Fighting for the life of a child in Africa

Narrrated by Dr Lemma (based on a true story)

As usual I was responsible for the whole emergency room, adults and children although I was just an intern! That was the expectation. It was business as usual until a child arrived in distress. He was very young, held tightly by his mother who was sobbing and desperate for help. You don’t have to be a doctor to tell that the child was very sick. His chest jumped up and down, his belly moved in and out, he had high fever. I could hear the abnormal sound in his lungs with my stethoscope. It was severe pneumonia, a major childhood killer.

He needed antibiotics right away! More urgent, he needed supplemental oxygen! I knew there were a few oxygen tanks in the hospital. I went around looking for one and couldn’t find any. I was nervous. I ran to the adult ward and came across a room with a patient on oxygen who was chatting with his extended family. He had chronic lung problem but was recovering. He was on 2 litres of oxygen.
I knew this was my only opportunity to save the child. I politely approached the family and started to explain about the sick child who required oxygen to save his life. I continued and said this is the only oxygen tank available in the hospital and would like to borrow it for short time. The patient and his extended family reacted angrily; they grabbed the oxygen tank and held it tight. The younger relatives told me to leave and threatened to harm me if I touch the oxygen tank. Helpless I tried to explain a little more… “Look he won’t be harmed if he is not on oxygen for few hours! He does not need the oxygen all the time…he is recovering but this could save the life of the child!” It was not enough. I noticed some of the youngsters were standing up and swearing…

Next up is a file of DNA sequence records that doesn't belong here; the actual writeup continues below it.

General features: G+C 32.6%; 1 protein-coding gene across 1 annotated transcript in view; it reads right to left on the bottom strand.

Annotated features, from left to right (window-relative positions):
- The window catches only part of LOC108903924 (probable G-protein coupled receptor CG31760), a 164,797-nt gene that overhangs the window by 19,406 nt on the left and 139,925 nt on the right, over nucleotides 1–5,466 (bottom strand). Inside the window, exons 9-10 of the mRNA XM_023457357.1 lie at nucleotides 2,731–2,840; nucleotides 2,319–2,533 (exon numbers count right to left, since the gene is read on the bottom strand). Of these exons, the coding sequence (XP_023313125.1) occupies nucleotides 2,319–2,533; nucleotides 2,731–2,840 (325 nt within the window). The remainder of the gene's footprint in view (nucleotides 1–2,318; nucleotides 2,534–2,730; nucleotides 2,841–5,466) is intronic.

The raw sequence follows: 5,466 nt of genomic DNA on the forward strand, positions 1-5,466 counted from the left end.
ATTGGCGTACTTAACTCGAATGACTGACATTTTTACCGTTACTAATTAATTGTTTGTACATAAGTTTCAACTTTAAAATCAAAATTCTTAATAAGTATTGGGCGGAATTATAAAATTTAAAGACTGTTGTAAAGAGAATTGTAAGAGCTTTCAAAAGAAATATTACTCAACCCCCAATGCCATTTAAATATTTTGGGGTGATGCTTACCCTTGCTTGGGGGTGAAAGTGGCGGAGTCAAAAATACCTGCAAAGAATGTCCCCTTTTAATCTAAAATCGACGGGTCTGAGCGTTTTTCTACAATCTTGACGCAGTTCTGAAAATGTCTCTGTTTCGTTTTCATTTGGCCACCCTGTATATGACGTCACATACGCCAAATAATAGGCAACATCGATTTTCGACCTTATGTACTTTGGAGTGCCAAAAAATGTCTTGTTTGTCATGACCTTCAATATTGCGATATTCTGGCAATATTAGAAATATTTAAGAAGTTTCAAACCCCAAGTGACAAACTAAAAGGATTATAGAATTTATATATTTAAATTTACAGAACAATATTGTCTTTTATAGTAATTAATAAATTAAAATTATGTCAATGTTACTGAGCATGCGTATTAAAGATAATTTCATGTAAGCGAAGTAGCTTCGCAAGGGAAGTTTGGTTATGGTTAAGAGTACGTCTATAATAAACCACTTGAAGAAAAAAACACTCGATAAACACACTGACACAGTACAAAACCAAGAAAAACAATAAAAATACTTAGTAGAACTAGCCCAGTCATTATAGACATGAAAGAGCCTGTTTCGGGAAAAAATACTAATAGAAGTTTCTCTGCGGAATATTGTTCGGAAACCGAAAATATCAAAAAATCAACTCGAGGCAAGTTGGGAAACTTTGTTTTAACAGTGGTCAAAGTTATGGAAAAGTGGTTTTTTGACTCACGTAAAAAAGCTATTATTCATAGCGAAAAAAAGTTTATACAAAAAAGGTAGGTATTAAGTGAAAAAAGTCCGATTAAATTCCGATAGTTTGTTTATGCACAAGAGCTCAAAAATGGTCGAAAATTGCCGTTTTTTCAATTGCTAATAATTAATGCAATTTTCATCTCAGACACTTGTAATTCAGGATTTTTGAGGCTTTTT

I was desperate, frustrated and helpless. I left the room. I still could hear the grunting of the child through the hallway. I had asked the nurse to give him the first dose of antibiotics ASAP. His mother must have wondered about my whereabouts?

“Did the doctor abandon my child?”

I wish she knew what I was going through but there was no time to explain. Suddenly I had an idea! The guards! The guards are the only armed members of the medical team. They are the ones that accompanied us at night to walk on dark streets in the vicinity of the hospital. I walked to the onduty officer in haste almost startling him. He immediately recognized me but was surprised by the urgency of the visit.

“I need help! Patient’s family is threatening to harm me!”

There was no further discussion; he followed me to the room where the adult patient was with his family. He asked the family members to leave immediately except his mother who sat next to the patient. They had to obey, after all he was armed. No question, no explanation.

“Mother, this won’t hurt your son but it will save the life of a child…” She agreed with hesitation.
The patient followed after he sensed that he had no option,

“You can take it but bring it soon.”

I did not waste any time. I immediately grabbed the oxygen tank and ran to the child in the emergency room. Mission accomplished.

The child made it.

In that stressful day, I learned a lesson that there will always be a conflict when resources are scarce but have to give everything to save a life!

About Tenayistilign

I am a physician trained at Jimma Institute of Health Sciences ( now Jimma University, in Jimma, Ethiopia) and Wayne State University ( Detroit, MI, USA). I teach and practice General Nephrology/Hypertension and Kidney Transplantation in the USA.
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